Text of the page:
"The Marvel Super Heroes": Classic Comics in Suspended Animation
Released on Region 2 DVD in the UK on May 21 were four-fifths of the classic The Marvel Super Heroes from Maximum Entertainment. Maximum had previously released two separate volumes of each of the four series—which focus on Captain America, Iron Man, Sub-Mariner and Thor—but they didn’t finish each series at the time. Thankfully, these four new two-disc editions represent the first time all thirteen episodes of each series have been released in a complete collection.
If you’ve never seen one of these series, the first thing you’ll note is the animation style. These were some of the very first super-hero cartoons made for television, and Marvel wanted quick exposure for their more recent characters, so in a very short space of time they had Gantray-Lawrence Animation produce 65 half-hour episodes: thirteen each of Captain America, Iron Man, Sub-Mariner, The Mighty Thor, and The Hulk. Animation had to be minimal, so they literally put artwork from their contemporary comics on-screen and animated the occasional mouth or hand movements. And, as Mark Waid has observed of the contemporaneous The New Adventures of Superman, you could effectively “watch” the series without the animation, as the show’s narrator usually pops in to explain what’s going on anyway. Each story was split into three six-minute “mini-episodes”, each with their own title, though the extra title cards were usually edited out in syndication, and they’ve been edited out on the DVDs as well.
The voice work is actually pretty good considering the huge numbers of Marvel characters seen in each series. Standout performers would be the late John Vernon as Tony Stark/Iron Man and Prince Namor, and Arthur Pierce as Captain America. The narrator can be a bit dry at times, which is problematic considering his is one of the most-heard voices during each series, but the over-the-top, straight-from-Stan Lee dialogue adds some fun.
Captain America’s adventures were variously taken from issues of “Tales of Suspense” and “The Avengers”, so we get a nice spread of stories from both before and after his icy imprisonment. Cap himself is pretty straight-laced in this series, but there is an interesting melancholy feeling in most of the “modern-day” adventures, with Cap missing old, dead, friends from World War II and feeling out of date in a Space Age world.
Iron Man is much more fun, with the supporting characters—the clichéd Pepper Pots and Happy Hogan—being the only weakness. (I can see why they weren’t considered for each season of Iron Man’s 1990s series, due primarily to the weak “love triangle” they have alongside Tony Stark.) Fortunately, the rest of the series is pretty good, and I especially like the Mandarin’s gravelly voice. It’s probably worth noting that Mandarin’s portrayal here isn’t strictly a PC one, but given that he’s a super-villain, I’ll give him the benefit of the doubt!
The Sub-Mariner series is easily the weakest of the bunch. While Vernon does a stellar job imbuing him with dignity, the cast of stock characters and alien setting for the show make it hard to get into. Sub-Mariner primarily had dealings with the Fantastic Four in the comics of the time, but they were off-limits, and so by extension, were most of other Marvel characters (although we do get to see the original X-Men and Dr. Doom in one adventure hacked out of an FF story). This detachment effectively makes the series the odd one out. But the main problem is that, like the Silver Surfer, Sub-Mariner works far better as a guest-star than a title character, and that’s probably why he hasn’t even had a regular ongoing comic book in over 10 years.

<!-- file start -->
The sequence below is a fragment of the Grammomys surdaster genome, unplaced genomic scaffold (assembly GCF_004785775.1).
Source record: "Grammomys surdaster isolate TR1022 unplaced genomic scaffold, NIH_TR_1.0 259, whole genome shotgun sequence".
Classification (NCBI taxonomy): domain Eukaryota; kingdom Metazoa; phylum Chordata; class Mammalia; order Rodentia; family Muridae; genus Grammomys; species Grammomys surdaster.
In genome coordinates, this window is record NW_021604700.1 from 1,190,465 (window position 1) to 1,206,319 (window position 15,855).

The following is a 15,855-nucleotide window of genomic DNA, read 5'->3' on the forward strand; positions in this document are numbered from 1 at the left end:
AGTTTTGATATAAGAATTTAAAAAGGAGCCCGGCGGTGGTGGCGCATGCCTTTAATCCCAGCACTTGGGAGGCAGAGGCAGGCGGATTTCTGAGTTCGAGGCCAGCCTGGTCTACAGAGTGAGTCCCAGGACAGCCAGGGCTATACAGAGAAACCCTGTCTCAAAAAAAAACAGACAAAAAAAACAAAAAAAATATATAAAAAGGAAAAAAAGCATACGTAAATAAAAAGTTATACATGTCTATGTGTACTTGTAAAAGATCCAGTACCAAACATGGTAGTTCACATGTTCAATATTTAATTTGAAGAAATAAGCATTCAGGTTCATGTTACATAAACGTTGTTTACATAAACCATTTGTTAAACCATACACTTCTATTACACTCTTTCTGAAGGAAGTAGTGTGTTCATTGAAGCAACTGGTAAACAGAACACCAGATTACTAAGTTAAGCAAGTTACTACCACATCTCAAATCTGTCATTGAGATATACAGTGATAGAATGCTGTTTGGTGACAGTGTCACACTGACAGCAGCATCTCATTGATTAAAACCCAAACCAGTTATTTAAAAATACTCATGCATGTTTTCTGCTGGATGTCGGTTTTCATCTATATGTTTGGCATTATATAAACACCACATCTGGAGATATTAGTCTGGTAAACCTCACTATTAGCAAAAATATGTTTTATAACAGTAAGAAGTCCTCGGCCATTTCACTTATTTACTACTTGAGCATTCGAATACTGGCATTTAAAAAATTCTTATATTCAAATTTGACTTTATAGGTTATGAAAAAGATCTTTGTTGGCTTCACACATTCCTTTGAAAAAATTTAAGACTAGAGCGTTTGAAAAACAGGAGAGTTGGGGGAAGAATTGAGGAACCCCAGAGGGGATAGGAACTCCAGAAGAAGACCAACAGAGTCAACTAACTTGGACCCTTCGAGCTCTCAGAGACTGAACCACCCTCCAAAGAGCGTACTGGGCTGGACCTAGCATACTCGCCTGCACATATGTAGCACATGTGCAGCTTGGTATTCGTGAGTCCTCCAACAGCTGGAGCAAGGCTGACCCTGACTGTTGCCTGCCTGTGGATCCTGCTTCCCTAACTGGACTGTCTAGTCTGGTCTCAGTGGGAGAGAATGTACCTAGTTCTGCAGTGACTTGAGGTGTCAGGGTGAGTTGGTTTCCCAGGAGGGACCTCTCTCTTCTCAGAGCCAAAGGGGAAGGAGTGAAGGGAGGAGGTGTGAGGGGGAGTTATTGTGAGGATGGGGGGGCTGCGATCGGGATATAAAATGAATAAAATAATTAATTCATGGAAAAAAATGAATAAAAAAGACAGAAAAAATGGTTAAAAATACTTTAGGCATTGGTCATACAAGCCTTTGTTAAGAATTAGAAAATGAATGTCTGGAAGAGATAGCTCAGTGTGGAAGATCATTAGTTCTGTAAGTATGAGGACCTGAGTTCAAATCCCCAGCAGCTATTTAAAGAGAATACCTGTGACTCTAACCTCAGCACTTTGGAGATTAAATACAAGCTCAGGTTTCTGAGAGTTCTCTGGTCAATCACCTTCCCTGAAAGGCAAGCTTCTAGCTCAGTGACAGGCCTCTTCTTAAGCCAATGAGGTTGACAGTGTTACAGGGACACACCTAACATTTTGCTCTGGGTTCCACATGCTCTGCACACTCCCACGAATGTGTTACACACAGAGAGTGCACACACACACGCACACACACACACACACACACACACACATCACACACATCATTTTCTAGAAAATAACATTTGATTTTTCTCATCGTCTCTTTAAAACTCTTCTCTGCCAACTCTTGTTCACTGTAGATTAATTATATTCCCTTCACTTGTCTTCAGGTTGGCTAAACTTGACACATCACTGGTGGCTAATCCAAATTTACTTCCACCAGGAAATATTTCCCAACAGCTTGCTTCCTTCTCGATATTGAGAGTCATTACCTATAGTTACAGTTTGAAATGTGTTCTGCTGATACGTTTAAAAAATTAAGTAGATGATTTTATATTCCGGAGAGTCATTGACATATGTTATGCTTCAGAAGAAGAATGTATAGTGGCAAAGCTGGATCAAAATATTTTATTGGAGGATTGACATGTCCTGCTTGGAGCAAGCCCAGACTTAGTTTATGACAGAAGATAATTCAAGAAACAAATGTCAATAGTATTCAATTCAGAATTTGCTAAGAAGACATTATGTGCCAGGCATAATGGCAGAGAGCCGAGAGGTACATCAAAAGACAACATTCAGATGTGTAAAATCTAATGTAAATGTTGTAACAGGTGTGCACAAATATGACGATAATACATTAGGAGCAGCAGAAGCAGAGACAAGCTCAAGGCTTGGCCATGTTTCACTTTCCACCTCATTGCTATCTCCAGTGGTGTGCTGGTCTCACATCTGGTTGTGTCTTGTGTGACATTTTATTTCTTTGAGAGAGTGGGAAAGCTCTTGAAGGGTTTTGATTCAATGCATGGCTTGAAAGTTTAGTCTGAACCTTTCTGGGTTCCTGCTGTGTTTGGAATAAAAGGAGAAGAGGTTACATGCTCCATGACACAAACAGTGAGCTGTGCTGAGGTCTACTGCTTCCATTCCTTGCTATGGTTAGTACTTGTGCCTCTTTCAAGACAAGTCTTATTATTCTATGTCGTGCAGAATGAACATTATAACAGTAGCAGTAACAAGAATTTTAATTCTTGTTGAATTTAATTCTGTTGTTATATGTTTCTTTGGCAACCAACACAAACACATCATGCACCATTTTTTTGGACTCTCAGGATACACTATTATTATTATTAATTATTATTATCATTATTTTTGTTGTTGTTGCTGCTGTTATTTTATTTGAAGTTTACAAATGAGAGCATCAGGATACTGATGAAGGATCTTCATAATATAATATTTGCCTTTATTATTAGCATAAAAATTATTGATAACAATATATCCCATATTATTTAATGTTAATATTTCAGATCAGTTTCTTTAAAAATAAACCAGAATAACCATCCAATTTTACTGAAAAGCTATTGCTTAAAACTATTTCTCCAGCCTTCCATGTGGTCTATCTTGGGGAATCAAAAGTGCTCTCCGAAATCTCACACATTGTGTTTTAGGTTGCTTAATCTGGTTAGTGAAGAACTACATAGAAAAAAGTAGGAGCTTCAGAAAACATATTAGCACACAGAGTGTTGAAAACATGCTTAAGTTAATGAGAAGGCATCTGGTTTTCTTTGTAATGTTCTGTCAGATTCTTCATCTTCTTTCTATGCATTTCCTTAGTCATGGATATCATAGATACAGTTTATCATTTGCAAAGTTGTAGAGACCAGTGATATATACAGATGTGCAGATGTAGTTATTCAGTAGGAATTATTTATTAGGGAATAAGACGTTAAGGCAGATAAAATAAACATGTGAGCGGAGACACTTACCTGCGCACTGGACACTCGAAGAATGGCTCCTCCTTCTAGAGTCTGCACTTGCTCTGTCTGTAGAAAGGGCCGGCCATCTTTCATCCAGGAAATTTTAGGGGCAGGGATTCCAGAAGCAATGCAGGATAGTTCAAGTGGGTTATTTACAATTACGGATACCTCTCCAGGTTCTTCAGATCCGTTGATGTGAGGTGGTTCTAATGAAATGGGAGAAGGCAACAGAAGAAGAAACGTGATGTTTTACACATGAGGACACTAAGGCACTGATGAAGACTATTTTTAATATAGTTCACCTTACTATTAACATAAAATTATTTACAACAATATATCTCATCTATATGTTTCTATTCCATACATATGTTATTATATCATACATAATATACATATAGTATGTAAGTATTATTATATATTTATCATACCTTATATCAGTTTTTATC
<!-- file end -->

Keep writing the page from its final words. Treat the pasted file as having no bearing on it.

The Mighty Thor rounds out the last of the releases, and although better than Sub-Mariner, it doesn’t quite reach the heights of Iron Man or Captain America. This series features by far the most melodramatic plots and characters, with a lot of machinations from Thor’s father Odin. Thor has some wonderful potential, and the Jack Kirby artwork on display here (and he wasn’t even at his peak yet!) is truly at its most unrestrained. Again, as in Captain America and Iron Man, there are great appearances by a hoard of pretty obscure Marvel characters.
In that regard, it’s probably worth pointing out that the series was effectively the Justice League Unlimited of its day, with many now-obscure super-heroes, super-villains, and other secondary characters putting in what to this day remain their only animated appearances in any Marvel Comics-based cartoon.
The observant among you will have noticed that I mentioned a fifth show, The Hulk, when I discussed the history of the series. Maximum Entertainment doesn’t appear to have the home video rights to that series. Disney released one episode of The Hulk to DVD awhile back, so it doesn’t take a genius to figure out they likely still have the home video rights. But since their last Marvel Animated DVDs came out in 2005, it might be a while before the entire run of The Marvel Super Heroes is on DVD in any region.
Until then, these first dalliances Marvel made with animation make for a welcome addition on DVD, and while they may lack the obvious panache of better-animated cartoons, the comics-based stories more than make up for that. If you can stand the sight of static figures sliding across the screen to simulate walking, constant mismatched shots of differing artists’ work, and a death-defying deluge of delirious dialogue (although it’s not quite that bad!), then these windows into Marvel’s formative years are for you. Just make sure you can play PAL-encoded Region 2 discs first.